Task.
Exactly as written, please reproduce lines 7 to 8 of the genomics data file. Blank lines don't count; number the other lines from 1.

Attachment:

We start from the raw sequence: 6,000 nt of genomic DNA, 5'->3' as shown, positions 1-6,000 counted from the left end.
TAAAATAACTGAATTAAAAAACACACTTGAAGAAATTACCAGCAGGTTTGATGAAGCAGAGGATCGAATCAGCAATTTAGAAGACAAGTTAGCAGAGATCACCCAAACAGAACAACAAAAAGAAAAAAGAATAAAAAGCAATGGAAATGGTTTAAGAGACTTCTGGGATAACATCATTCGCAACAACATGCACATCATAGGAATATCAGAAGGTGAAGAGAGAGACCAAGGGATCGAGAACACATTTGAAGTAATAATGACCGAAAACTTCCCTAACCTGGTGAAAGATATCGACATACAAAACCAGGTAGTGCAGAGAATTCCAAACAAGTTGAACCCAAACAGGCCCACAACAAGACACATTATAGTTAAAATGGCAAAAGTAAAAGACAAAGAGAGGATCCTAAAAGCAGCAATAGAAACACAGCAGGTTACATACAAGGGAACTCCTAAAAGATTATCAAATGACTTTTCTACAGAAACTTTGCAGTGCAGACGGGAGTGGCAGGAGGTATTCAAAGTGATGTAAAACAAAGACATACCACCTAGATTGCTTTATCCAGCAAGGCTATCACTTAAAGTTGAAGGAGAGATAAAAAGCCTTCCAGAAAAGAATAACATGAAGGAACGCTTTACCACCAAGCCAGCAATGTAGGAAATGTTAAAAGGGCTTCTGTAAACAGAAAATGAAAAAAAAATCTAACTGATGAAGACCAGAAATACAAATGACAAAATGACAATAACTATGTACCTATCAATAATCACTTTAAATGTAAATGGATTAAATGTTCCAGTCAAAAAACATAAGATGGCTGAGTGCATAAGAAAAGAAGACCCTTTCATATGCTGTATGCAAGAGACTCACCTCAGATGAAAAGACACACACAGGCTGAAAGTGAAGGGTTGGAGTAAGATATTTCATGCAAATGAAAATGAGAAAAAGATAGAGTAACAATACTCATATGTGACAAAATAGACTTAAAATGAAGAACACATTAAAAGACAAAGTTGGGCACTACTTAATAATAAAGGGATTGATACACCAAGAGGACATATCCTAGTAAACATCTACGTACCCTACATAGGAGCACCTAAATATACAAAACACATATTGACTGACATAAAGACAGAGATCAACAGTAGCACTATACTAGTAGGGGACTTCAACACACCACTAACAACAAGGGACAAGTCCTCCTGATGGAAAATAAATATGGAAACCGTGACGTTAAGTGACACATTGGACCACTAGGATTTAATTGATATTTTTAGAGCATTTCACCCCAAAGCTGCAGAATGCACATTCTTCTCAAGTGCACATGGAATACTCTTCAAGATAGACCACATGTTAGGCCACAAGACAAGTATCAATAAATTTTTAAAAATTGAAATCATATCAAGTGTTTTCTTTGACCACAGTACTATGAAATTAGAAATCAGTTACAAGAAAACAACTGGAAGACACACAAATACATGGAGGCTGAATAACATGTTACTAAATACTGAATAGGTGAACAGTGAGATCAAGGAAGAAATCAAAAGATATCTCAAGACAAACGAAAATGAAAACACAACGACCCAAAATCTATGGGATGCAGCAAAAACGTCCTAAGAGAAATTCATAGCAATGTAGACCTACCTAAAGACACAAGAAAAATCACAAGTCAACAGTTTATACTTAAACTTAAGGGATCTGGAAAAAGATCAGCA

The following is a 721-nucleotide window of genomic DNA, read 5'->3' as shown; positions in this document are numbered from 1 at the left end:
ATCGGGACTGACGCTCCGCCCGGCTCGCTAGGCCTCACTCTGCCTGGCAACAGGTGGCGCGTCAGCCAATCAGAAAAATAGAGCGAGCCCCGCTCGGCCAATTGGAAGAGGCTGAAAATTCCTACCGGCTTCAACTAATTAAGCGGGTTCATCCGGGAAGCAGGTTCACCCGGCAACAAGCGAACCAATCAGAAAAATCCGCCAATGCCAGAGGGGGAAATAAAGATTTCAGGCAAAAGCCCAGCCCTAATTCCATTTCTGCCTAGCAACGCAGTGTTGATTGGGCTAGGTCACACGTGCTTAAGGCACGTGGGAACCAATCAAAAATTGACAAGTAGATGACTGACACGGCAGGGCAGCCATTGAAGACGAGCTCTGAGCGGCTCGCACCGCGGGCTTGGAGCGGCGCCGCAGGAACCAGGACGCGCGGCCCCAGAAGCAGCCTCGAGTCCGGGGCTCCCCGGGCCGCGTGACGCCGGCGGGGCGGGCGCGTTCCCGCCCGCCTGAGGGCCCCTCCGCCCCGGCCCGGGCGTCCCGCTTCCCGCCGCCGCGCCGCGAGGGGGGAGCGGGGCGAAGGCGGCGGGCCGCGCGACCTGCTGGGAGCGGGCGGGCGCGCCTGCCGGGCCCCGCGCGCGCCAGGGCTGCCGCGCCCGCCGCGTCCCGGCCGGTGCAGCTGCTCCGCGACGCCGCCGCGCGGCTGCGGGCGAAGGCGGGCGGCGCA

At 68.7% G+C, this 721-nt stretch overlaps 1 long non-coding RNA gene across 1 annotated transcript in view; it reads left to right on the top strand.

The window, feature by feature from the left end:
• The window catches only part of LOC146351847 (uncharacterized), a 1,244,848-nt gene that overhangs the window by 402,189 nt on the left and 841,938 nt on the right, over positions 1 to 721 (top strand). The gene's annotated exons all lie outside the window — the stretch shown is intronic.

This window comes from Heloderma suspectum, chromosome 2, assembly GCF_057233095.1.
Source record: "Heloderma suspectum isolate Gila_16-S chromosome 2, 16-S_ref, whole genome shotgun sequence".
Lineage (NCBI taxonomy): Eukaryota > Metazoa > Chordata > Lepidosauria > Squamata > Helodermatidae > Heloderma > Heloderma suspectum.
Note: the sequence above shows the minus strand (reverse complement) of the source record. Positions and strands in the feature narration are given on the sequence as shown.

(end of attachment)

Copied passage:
• The window catches only part of LOC146351847 (uncharacterized), a 1,244,848-nt gene that overhangs the window by 402,189 nt on the left and 841,938 nt on the right, over positions 1 to 721 (top strand). The gene's annotated exons all lie outside the window — the stretch shown is intronic.

This window comes from Heloderma suspectum, chromosome 2, assembly GCF_057233095.1.